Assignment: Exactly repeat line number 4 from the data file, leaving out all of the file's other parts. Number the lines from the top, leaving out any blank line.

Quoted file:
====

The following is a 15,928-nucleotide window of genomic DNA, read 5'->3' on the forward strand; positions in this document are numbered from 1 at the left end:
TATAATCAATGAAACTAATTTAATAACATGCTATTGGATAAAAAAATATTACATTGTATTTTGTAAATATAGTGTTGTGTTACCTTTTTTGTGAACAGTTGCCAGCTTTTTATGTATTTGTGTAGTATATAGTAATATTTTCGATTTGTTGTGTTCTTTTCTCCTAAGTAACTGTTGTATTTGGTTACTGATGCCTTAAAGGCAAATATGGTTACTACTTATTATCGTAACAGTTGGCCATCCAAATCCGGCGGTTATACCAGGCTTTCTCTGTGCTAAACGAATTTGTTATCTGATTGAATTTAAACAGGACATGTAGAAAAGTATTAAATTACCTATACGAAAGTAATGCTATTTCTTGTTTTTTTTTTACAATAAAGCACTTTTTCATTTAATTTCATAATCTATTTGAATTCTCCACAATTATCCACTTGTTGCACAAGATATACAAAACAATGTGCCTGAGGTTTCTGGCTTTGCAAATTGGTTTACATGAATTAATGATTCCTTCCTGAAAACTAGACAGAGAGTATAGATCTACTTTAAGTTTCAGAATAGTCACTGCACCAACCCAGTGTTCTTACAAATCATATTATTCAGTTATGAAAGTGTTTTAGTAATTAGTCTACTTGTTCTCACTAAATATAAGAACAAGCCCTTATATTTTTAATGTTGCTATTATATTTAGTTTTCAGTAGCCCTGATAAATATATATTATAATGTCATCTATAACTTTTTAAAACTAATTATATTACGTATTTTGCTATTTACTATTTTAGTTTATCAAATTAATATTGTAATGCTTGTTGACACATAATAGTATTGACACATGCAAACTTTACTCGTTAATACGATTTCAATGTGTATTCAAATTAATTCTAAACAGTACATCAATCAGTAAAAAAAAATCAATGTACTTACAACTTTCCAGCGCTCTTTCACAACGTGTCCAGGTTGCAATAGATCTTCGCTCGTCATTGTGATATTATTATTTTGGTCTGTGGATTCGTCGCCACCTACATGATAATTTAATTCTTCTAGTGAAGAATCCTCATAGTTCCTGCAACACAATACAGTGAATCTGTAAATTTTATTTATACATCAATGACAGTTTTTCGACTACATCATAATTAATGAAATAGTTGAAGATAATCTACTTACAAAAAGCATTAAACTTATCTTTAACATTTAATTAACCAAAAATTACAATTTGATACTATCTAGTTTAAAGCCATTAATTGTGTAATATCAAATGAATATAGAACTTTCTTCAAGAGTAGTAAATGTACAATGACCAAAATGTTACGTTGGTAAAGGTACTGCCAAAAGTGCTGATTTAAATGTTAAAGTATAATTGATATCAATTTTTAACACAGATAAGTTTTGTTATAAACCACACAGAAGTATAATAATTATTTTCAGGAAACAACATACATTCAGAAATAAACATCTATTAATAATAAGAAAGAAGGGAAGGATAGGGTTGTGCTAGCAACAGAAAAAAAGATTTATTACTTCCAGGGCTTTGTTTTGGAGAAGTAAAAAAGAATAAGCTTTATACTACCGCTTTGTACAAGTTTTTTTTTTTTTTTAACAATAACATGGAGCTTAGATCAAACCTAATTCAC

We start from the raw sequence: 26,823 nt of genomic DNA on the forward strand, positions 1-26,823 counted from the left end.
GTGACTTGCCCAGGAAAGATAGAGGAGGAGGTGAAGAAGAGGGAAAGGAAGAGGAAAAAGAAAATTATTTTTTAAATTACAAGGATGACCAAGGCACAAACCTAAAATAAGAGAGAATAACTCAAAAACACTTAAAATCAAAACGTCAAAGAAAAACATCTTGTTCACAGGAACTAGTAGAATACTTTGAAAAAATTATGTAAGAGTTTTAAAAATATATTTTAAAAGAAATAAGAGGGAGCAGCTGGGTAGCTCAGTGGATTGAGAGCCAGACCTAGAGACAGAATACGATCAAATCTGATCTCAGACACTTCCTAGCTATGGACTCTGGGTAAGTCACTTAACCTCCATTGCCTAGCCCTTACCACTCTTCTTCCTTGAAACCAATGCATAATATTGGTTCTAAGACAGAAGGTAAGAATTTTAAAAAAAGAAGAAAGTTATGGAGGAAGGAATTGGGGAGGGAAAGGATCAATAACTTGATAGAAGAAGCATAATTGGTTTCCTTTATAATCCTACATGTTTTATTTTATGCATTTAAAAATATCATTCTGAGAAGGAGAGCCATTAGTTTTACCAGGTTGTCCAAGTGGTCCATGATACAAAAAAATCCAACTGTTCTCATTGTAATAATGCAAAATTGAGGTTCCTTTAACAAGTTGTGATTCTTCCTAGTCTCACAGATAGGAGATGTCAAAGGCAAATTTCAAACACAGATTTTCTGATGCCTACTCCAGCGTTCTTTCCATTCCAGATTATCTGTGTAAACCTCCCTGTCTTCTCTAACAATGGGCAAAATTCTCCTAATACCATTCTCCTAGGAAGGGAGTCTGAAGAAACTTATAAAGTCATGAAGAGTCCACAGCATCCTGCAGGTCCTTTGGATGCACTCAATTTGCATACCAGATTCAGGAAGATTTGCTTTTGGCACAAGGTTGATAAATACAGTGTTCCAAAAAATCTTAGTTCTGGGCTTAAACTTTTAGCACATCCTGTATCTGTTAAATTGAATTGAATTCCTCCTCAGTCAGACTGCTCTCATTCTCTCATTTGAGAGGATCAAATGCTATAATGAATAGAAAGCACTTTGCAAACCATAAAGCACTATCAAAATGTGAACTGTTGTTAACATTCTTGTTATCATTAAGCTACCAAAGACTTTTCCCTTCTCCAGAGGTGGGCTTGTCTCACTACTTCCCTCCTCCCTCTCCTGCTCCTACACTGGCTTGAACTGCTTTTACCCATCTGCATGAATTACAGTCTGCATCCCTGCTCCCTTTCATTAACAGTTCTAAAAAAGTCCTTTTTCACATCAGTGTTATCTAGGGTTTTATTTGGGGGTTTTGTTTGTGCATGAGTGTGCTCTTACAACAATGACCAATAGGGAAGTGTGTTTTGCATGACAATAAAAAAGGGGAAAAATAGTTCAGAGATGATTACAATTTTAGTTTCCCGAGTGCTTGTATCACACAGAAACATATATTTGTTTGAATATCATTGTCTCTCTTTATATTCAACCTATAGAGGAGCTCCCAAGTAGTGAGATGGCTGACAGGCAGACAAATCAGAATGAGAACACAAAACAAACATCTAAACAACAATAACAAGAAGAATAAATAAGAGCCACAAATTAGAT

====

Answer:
GTGACTTGCCCAGGAAAGATAGAGGAGGAGGTGAAGAAGAGGGAAAGGAAGAGGAAAAAGAAAATTATTTTTTAAATTACAAGGATGACCAAGGCACAAACCTAAAATAAGAGAGAATAACTCAAAAACACTTAAAATCAAAACGTCAAAGAAAAACATCTTGTTCACAGGAACTAGTAGAATACTTTGAAAAAATTATGTAAGAGTTTTAAAAATATATTTTAAAAGAAATAAGAGGGAGCAGCTGGGTAGCTCAGTGGATTGAGAGCCAGACCTAGAGACAGAATACGATCAAATCTGATCTCAGACACTTCCTAGCTATGGACTCTGGGTAAGTCACTTAACCTCCATTGCCTAGCCCTTACCACTCTTCTTCCTTGAAACCAATGCATAATATTGGTTCTAAGACAGAAGGTAAGAATTTTAAAAAAAGAAGAAAGTTATGGAGGAAGGAATTGGGGAGGGAAAGGATCAATAACTTGATAGAAGAAGCATAATTGGTTTCCTTTATAATCCTACATGTTTTATTTTATGCATTTAAAAATATCATTCTGAGAAGGAGAGCCATTAGTTTTACCAGGTTGTCCAAGTGGTCCATGATACAAAAAAATCCAACTGTTCTCATTGTAATAATGCAAAATTGAGGTTCCTTTAACAAGTTGTGATTCTTCCTAGTCTCACAGATAGGAGATGTCAAAGGCAAATTTCAAACACAGATTTTCTGATGCCTACTCCAGCGTTCTTTCCATTCCAGATTATCTGTGTAAACCTCCCTGTCTTCTCTAACAATGGGCAAAATTCTCCTAATACCATTCTCCTAGGAAGGGAGTCTGAAGAAACTTATAAAGTCATGAAGAGTCCACAGCATCCTGCAGGTCCTTTGGATGCACTCAATTTGCATACCAGATTCAGGAAGATTTGCTTTTGGCACAAGGTTGATAAATACAGTGTTCCAAAAAATCTTAGTTCTGGGCTTAAACTTTTAGCACATCCTGTATCTGTTAAATTGAATTGAATTCCTCCTCAGTCAGACTGCTCTCATTCTCTCATTTGAGAGGATCAAATGCTATAATGAATAGAAAGCACTTTGCAAACCATAAAGCACTATCAAAATGTGAACTGTTGTTAACATTCTTGTTATCATTAAGCTACCAAAGACTTTTCCCTTCTCCAGAGGTGGGCTTGTCTCACTACTTCCCTCCTCCCTCTCCTGCTCCTACACTGGCTTGAACTGCTTTTACCCATCTGCATGAATTACAGTCTGCATCCCTGCTCCCTTTCATTAACAGTTCTAAAAAAGTCCTTTTTCACATCAGTGTTATCTAGGGTTTTATTTGGGGGTTTTGTTTGTGCATGAGTGTGCTCTTACAACAATGACCAATAGGGAAGTGTGTTTTGCATGACAATAAAAAAGGGGAAAAATAGTTCAGAGATGATTACAATTTTAGTTTCCCGAGTGCTTGTATCACACAGAAACATATATTTGTTTGAATATCATTGTCTCTCTTTATATTCAACCTATAGAGGAGCTCCCAAGTAGTGAGATGGCTGACAGGCAGACAAATCAGAATGAGAACACAAAACAAACATCTAAACAACAATAACAAGAAGAATAAATAAGAGCCACAAATTAGAT